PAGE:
It’s one of the great commonplaces in the age-old Wilson vs. Audubon debate: Wilson’s birds are more “accurate,” but the aesthetic value of his plates is sadly diminished by the pell-mell crowding of so many species onto a single leaf.
Neither of those statements is invariably true, and the second one — the assertion of Wilson’s inability to compose a pleasing plate for the American Ornithology — is unfair. Wilson and his engraver and publisher were subject to different economic constraints from those in which Audubon worked more than a decade later. And unlike the late plates in Audubon’s Birds of America, some of Wilson’s bustling pages were put together with an idea behind them.
How do we know? Because Wilson says so.
Take Plate 16, which seems to throw together five not especially closely related passerellid sparrows and a joltingly dominant female American kestrel. It all seems uncomfortably miscellaneous until we read Wilson’s words on the composition: wintertime juncos, he writes,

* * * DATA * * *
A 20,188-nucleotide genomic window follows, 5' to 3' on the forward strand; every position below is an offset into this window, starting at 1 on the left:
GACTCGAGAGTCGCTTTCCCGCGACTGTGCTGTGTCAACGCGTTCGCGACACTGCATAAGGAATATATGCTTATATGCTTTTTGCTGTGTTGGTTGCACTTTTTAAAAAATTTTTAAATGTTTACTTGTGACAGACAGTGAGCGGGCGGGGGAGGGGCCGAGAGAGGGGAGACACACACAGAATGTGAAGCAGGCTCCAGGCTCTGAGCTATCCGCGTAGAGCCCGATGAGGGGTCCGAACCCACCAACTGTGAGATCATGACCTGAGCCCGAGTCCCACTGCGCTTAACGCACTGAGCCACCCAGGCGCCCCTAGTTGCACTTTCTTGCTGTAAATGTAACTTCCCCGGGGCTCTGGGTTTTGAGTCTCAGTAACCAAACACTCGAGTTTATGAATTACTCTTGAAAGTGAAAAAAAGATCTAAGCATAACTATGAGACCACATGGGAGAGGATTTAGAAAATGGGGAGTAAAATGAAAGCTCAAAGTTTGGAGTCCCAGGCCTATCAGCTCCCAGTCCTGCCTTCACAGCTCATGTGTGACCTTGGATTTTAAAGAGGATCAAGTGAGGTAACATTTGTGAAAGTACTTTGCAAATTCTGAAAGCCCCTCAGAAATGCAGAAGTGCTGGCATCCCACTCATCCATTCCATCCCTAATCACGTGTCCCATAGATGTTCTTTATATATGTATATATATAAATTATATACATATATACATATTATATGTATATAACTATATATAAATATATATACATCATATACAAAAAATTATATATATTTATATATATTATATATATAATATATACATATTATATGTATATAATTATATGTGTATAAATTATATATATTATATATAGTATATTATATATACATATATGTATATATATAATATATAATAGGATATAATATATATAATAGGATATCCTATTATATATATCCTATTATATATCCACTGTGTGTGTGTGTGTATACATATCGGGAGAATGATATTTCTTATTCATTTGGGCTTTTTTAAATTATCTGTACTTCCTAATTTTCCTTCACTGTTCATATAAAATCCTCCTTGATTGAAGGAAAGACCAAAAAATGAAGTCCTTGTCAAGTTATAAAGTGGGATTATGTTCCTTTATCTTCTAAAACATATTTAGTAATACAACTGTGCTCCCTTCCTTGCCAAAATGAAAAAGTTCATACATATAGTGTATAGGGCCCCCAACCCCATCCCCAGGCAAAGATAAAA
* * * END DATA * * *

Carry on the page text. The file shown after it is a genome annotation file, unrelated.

have also recourse, at this severe season, when the face of the earth is shut up from them, to the seeds of many kinds of weeds that still rise above the snow, in corners of fields, and low sheltered situations along the borders of creeks and fences, where they associate with several species of Sparrows, particularly those represented on the same plate…. In the vicinity of places where they were most numerous I observed the small Hawk, represented in the same plate, and several others of his tribe, watching their opportunity, or hovering cautiously around, making an occasional sweep among them, and retiring to the bare branches of an old cypress to feed on their victim.
The assemblage, in other words, is an ecological one, and the birds on the plate were brought together to illustrate not just their identifying characters but their relationships one to the other on the bitter cold farmfields and roadsides of winter.
Had Audubon thought to paint those same relationships, I don’t doubt that the scene would have been far more dramatic and far more colorful, with blood and feathers flying. Myself, I have to say that I prefer Wilson’s subtlety, his restraint, and his powerful ability to articulate words and images in the American Ornithology.